Audition Tips For Actors

Whether you’re applying to drama school for the first time or are an established actor, auditions will play a vital part in your success. At LAMDA, our first round of Drama School auditions draw to a close at the end of March, with recalls commencing mid-April and auditions in Paris in May. With this in mind, we sat down with our Head of Acting, Caroline Leslie and asked her to share her pearls of wisdom when it comes to preparing for, and performing, in that all important audition room…

Choose a piece and character which fascinates you.
“You can really tell when someone has chosen a piece that they connect to and auditions almost always work better if the actor has chosen something they love.”

Know your character. 
“Think about what your character was doing directly before we meet them in your monologue and how that is affecting them. Think about precisely where they are and what their relationship is to that place. Think about exactly who they are talking to, what they think of that person / those people, what they think the person / people think of them. What do they actively want to achieve by saying the things they say? Make sure you have fully harnessed your imagination to their situation.”

Dress neutrally, sleep and eat well and arrive in plenty of time.  
“With regard to what you wear, we are looking for a clear expression of the characters you will be exploring, as opposed to an expression of who you are. Neutral choices of clothing tend to allow us to see the acting more clearly.”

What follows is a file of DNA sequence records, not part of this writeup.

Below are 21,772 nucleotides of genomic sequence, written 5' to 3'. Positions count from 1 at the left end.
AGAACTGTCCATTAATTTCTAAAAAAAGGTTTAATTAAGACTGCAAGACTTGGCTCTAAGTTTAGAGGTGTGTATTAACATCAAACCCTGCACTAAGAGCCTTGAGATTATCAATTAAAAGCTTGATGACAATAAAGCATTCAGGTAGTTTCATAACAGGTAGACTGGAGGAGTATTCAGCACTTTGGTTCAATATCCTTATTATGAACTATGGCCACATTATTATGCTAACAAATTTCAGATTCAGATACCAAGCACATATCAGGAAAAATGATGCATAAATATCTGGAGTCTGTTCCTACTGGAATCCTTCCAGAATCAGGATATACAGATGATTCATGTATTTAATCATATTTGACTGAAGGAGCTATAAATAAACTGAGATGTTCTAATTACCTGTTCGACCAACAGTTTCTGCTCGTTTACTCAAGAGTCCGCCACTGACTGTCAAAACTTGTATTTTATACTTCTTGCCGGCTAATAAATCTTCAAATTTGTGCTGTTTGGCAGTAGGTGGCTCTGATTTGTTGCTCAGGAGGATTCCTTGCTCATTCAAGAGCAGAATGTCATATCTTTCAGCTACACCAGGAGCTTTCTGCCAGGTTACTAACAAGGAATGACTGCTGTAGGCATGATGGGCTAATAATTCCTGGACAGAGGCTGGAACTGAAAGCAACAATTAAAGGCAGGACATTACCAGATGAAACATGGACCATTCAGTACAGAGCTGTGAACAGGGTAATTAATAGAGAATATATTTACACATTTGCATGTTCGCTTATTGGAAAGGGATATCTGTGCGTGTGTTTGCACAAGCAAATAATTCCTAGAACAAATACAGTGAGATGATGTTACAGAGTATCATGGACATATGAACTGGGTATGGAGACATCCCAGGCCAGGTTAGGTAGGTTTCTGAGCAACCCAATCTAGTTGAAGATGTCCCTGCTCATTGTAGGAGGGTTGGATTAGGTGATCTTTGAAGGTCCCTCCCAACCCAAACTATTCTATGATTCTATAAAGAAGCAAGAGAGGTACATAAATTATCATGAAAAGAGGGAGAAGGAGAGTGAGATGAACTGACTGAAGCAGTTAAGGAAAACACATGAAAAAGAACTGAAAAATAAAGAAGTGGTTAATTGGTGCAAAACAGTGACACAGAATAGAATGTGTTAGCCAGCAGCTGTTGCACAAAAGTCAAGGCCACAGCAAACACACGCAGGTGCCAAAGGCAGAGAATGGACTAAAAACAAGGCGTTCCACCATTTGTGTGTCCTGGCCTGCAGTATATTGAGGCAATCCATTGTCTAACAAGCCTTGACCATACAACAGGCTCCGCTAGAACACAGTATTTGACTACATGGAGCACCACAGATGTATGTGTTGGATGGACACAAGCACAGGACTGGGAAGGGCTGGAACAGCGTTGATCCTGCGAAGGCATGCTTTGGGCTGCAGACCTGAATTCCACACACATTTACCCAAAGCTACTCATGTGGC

Use your nerves. 
“Everyone gets nervous; it’s something which never goes away. It’s your job in an audition to show how you harness your nerves to bring a character to life for an audience.”

Connect with the panel. 
“Don’t be frightened to take a moment to make eye contact with the panel and regain your focus once you’re in the audition room. At drama school auditions certainly, the panel will have seen all manner of ways in which actors focus themselves, so don’t be afraid to do whatever it takes to do your best.”

Listen carefully to what the panel tell you. 
“As well as taking a moment to focus, listen to what the panel tell you. If they ask you to stay behind a line, or to perform a certain prepared piece first, do that. Listening is such an important part of acting so make sure you show that you understand that.”

Think positively.
"The panel are trying to help you. We want you to do well and we’re assuming that every actor that we see is good. Your job is to find as much connection, joy, relaxation and play in the work as possible. If you enjoy the experience, we will."

If you would like to learn more about getting the most out of all future auditions, take a look at our Audition Technique Short Course. Good luck!

Published on 6 March 2017

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